Great Egrets repeatedly flew within 5 feet of me bringing twigs, as they zipped to and from their mates on the nest. If you stayed diligent, there were frequent opportunities for flight shots. But they might be 5 feet away, or 50 feet away. Having the right lens ready was a challenge. And staying alert for mating activity might net you mating shots, if you were lucky enough to have the birds clear of interfering vegetation.

Great Egret in breeding plumage
     The most photogenic birds at the park were the Great Egrets, a species of which I already have more than enough photos from North Carolina. But....the images from the alligator park are different. These birds had their wispy courting feathers, and one bird in particular continually dazzled me with his persistant efforts at attracting a mate. Though high up in a tree away from the other birds where no others competed, his hours of efforts seemed futile. The good part was that he perched above the vegetation with only a clear blue sky behind him, allowing his brilliant white plummage to show up in great detail. Though I had a field day with his valiant efforts at displaying, it seems no females were impressed. When I left just before closing time, he was still at it, and all alone.

     A couple of last thoughts here. The restroom facilities were good. No problems there. It was obvious that on a really busy day, parking could become an issue. Finding the ticket booth and getting into the park with camera and tripod was a hassle though. Signage directing foot traffic from the parking lot to the proper ticket booth entrance was poor. The room with the ticket counter was small. It was packed with so many people milling about that I didn't think I was going to get in carrying my telephoto and tripod, while wearing a second harness-mounted camera and zoom lens. Once I got my ticket I felt like a slapstick cartoon character trying to fumble my way through the stupid turnstile. At least when I returned after going to lunch, they offered to let me go around the turnstile with my unwieldy load of gear. There was but one bench on the boardwalk in the bird rookery area, so if you want to get off your feet occasionally, bring a portable stool as I did. They ink stamp your hand when you pay, so you can come and go during the day with no problem. Just don't wash off the stamp when washing your hands.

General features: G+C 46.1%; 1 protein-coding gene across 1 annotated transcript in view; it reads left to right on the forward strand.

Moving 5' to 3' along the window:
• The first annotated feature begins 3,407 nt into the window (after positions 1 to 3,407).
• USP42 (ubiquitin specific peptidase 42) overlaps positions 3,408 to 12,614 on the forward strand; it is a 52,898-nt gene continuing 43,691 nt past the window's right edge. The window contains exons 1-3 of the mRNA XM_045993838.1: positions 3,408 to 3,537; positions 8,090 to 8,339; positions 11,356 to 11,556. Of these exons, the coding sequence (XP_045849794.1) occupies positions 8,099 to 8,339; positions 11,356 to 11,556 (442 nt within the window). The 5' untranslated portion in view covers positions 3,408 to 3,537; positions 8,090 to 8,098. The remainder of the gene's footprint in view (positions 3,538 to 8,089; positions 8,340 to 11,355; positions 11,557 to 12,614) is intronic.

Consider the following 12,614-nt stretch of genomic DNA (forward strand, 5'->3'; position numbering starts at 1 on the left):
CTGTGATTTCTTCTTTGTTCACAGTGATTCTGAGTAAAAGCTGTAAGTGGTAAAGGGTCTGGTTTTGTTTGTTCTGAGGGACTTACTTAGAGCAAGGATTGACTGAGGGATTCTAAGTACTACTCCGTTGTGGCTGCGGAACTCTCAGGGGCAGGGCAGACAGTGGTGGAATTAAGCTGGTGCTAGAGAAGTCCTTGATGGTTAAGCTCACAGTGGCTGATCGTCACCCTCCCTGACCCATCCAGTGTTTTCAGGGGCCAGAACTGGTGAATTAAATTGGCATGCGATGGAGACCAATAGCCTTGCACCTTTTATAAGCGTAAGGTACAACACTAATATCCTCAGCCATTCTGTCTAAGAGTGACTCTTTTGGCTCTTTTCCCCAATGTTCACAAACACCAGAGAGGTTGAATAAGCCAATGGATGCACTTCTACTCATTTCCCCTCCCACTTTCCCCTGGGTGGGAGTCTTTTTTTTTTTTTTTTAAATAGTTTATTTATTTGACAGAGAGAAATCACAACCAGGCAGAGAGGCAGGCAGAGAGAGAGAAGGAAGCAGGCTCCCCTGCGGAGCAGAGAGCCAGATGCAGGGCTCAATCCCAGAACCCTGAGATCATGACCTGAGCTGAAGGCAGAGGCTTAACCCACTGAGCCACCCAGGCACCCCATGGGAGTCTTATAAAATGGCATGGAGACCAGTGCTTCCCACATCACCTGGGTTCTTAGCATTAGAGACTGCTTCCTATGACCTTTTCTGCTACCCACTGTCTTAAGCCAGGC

To sum up, I expected the place to be bigger, and I expected there would be many more birds than the four or five dozen total there. Perhaps the numbers would be greater later in March or into April, but without more trees and boardwalk, where would they nest? Given the limited space, more birds would only have made things more chaotic. The backgrounds were mostly horrible. And though I got some of the photos I was hoping for, including my only shots of Woodstorks and displaying Great Egrets on the 9-day trip, I'm not sure I'd do it again, knowing what I know now. The ticket price was certainly no bargain, and now that I've been there, it falls under the category of "Been there, done that". I see no reason to go back for another stab at it. I'll try somewhere else next trip.